The Home Team / Crossing into the Twilight Zone
Amazingly, I remember exactly when it started. I had just pulled into the garage, after a seriously strenuous workout at the gym -- a fact that would later become quite significant. I was in the process of trying to figure out something, though I couldn't put my finger on exactly what it was -- which was very annoying -- when my wife called, needing a ride home from the train station. I pulled back out of the garage and went to pick her up, still distracted by the hazy, undefined, unfinished business in my mind.
After a shower and dinner, during which I couldn't shake this increasingly unsettled feeling, I went up to my study to write an entry on my Beagle Man blog -- but I couldn't remember how to post the photos. I'd done this over a hundred times in the past year, but now I couldn't retrieve any of the steps involved! My failures with technology have been well-documented and are the subject of countless family jokes -- but not being able to carry out a simple function I generally do about twice a week was not so funny.
I went downstairs and said to my wife, as matter-of-factly as I could, "My brain's not working right." I could hear Monday Night Football on the TV in the den. "Who are the Pats playing?" I asked. Now, for the first time, Carol looked concerned. My whole family is football-obsessed. I should know who the Pats are playing. I had talked about the Patriots-Chiefs game several times earlier in the day. She reminded me the Pats were playing the Chiefs. I would ask her the same question three more times in the next 15 minutes.
Carol then did what we always do in dire situations like this one: She called our good friend Marybeth, who's not only a nurse but an amazing font of medical knowledge. Marybeth always listens to our complaints very calmly, and responds very calmly. And we've been through this drill enough times to know that when she says, very calmly, "I think it might be a good idea to go to the emergency room," what she means is GET YOUR BUTT OVER TO THE E.R.-- NOW!
First stop after checking in was the triage nurse, who pointed to my companion and asked me, "Who's this?"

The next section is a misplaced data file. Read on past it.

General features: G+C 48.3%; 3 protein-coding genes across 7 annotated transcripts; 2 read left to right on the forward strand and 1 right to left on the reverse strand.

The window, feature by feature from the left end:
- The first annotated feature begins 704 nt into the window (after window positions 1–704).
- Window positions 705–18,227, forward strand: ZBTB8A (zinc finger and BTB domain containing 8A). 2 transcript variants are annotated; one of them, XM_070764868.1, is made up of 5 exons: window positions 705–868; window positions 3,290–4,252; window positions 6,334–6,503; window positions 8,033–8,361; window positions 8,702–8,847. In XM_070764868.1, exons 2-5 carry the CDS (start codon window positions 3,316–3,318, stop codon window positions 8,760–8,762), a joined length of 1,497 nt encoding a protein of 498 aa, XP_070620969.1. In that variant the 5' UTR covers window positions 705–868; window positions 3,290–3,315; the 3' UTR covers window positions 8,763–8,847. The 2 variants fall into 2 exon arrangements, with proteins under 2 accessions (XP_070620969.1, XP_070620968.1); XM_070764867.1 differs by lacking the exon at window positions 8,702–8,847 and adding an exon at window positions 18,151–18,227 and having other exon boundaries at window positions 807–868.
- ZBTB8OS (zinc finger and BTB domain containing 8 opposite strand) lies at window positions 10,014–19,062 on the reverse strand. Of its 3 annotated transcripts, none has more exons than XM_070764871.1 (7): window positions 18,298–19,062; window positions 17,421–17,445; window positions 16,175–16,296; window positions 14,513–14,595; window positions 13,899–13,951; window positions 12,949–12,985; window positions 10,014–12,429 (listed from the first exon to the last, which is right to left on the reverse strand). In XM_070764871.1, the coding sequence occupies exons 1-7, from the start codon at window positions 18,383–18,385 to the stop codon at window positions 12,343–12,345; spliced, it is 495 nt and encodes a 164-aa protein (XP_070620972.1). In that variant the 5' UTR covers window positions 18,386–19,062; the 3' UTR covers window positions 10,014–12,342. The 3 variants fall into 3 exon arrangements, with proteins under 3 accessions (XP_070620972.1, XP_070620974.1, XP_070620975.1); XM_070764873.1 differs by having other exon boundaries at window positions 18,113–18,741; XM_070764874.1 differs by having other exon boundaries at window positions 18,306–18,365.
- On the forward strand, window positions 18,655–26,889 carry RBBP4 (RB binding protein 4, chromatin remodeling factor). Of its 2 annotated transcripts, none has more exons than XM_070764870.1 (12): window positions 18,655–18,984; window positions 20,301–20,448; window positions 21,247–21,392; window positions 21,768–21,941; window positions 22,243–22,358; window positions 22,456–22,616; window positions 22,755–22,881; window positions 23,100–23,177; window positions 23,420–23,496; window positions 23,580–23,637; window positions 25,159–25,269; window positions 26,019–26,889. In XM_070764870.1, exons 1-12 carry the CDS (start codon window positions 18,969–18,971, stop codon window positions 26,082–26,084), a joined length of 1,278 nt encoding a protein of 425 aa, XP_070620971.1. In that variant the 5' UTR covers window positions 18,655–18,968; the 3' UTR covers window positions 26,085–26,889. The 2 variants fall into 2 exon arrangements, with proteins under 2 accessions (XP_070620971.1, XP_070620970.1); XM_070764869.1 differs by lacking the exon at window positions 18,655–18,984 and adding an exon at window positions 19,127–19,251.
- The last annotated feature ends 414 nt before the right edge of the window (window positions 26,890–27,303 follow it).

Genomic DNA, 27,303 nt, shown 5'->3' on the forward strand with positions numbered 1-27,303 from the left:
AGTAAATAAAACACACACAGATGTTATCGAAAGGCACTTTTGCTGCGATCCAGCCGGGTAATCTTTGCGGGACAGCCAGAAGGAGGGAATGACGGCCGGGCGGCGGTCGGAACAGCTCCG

"My wife," I answered.
"Where are you now?"
"Norwalk Hospital. emergency room."
"Who's the President of the United States?"
She had me there. And it's not just that I couldn't recall the name. I didn't even have a picture in my head of who it was! It could have been freakin' Truman, or one of those Roosevelts, for all I knew at that point.
My wife said reassuring things, but I knew exactly what she was thinking: the S-word. As in stroke. It didn't help when I was sent right in behind closed doors and given a gown, without even having to serve time in the waiting room. Clearly, my Obama non-answer had jumped me ahead of the bandaged-up fingers and grapefruit-sized ankles out there.
Nurses kept pleasantly introducing themselves to me, and I kept pleasantly forgetting their names. Doctors kept giving me lists of three random objects to remember -- lamp, pen, dog -- and five minutes later I'd only come up with "dog." (Over the course of my hospital stay, I'd come to call this the "Rick Perry test.")
During those first few hours, the fog lifted twice -- but then slammed right back down again. Finally, though, at 5 a.m. (this adventure had started at 7:30 the night before), my brain cleared for good, and I felt normal again.
Not so fast, said the docs. After you've tried and failed to name the president of the United States, blanked out on how to operate your laptop and can't even remember what NFL team you root for, they don't turn you loose on the streets so quickly. They gave me an MRI along with various other tests, kept me all day for observation, and were going to hold me for a second overnight, but I played the sympathy card, mentioning that my three sons were all coming home for Thanksgiving and how would they feel finding me in the hospital? That's what finally sprung me.
The diagnosis was transient global amnesia -- or TGA. A temporary condition often related to rigorous physical exertion. Check. Typically lasts for two to eight hours. Check. During the episode, the subject can't recall anything outside of the last few minutes. Check. There are no lasting effects. Thank God.
With this adventure tucked safely in the past, it's revealing to note the difference in the concerns that were haunting the two of us, my wife and myself. Her all-consuming worry was that she'd be married to a drooling rutabaga who'd point to our youngest son and ask, repeatedly, "Now what's that kid's name again?"
Mine was that they'd tell me I'd have to scale back my workouts at the gym.
Hank Herman is a Westport writer, and his "The Home Team" appears every other Friday. He also is the author of "Accept My Kid, Please! A Dad's Descent Into College Application Hell."